Republican Presidential Nominee, Donald Trump, sent out a Tweet announcing a meeting with the NRA to discuss policy and potential legislation related to banning gun sales to those on no fly or terrorist watch lists. Predictably, the tweet sparked much criticism from those who, like the NRA itself, have issues with such legislation violating constitutional due process protections.
The terrorist watch and no fly lists have been an issue for many libertarian-minded and Constitutionalist Americans for some time. The secret nature of these lists, complete innocents being placed on the lists and the inability of people to find out if they are on a list cause grave concerns. Many equate these lists to nothing more than a political hit list. Ironically, or not, this proposal is also favored by President Obama. So, why would Donald Trump make such a proposal?
His record on guns and gun control is spotty at best. He did publicly support the 1994 Assault Weapons Ban and waiting periods (back in 2000), but his current position since announcing his Presidential bid have been far more gun rights friendly. Is this a legitimate change of heart or political opportunism? Some might say that his support for this watch list proposal is indicative of his “true colors” and his roots as a New York Democrat on the issue of guns. Others might argue that in light of the recent slaughter in the Orlando FL nightclub, he is just floating the idea out there to soften his newly acquired hard line Republican stance on guns in preparation for the general election.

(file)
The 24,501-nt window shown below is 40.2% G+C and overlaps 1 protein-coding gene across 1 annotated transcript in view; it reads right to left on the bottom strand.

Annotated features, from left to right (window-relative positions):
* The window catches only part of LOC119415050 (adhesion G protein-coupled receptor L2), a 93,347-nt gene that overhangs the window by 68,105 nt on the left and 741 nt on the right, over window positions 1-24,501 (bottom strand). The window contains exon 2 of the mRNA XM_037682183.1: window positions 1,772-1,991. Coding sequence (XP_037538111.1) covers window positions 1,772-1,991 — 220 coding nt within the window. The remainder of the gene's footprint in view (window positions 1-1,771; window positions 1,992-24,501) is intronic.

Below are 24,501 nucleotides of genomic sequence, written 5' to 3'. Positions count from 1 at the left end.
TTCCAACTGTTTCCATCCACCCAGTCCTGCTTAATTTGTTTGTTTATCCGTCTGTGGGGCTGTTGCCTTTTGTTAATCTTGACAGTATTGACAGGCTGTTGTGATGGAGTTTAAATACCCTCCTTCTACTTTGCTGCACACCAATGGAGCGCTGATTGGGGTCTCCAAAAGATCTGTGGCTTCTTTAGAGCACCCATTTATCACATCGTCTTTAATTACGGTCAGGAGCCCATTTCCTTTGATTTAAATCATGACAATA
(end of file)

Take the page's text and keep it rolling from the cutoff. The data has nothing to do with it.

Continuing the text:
With the NRA having already stated their position, it gives him the opportunity to disagree with their position and therefore appear NOT to be “in the pocket” of the NRA, despite there endorsement of him. With the centerpiece of his campaign being that he is not beholden to any special interests or lobbyists, this move is consistent with that campaign theme. So, which is it?
I don’t claim to have any special insight into the heart and mind of Donald Trump, so I cannot answer that question. It is also worth noting that people tend to fear the unknown and Trump’s apparent fluidity on the subject of gun control will likely make many Americans, who support guns right, justifiably nervous. However, when faced with the seemingly shifting foundations of Trump on the issue, as opposed to Hillary Clinton’s hard line anti-gun rhetoric and record, do you go with the “devil you know” (Hillary) or the “devil you don’t know” (Trump)?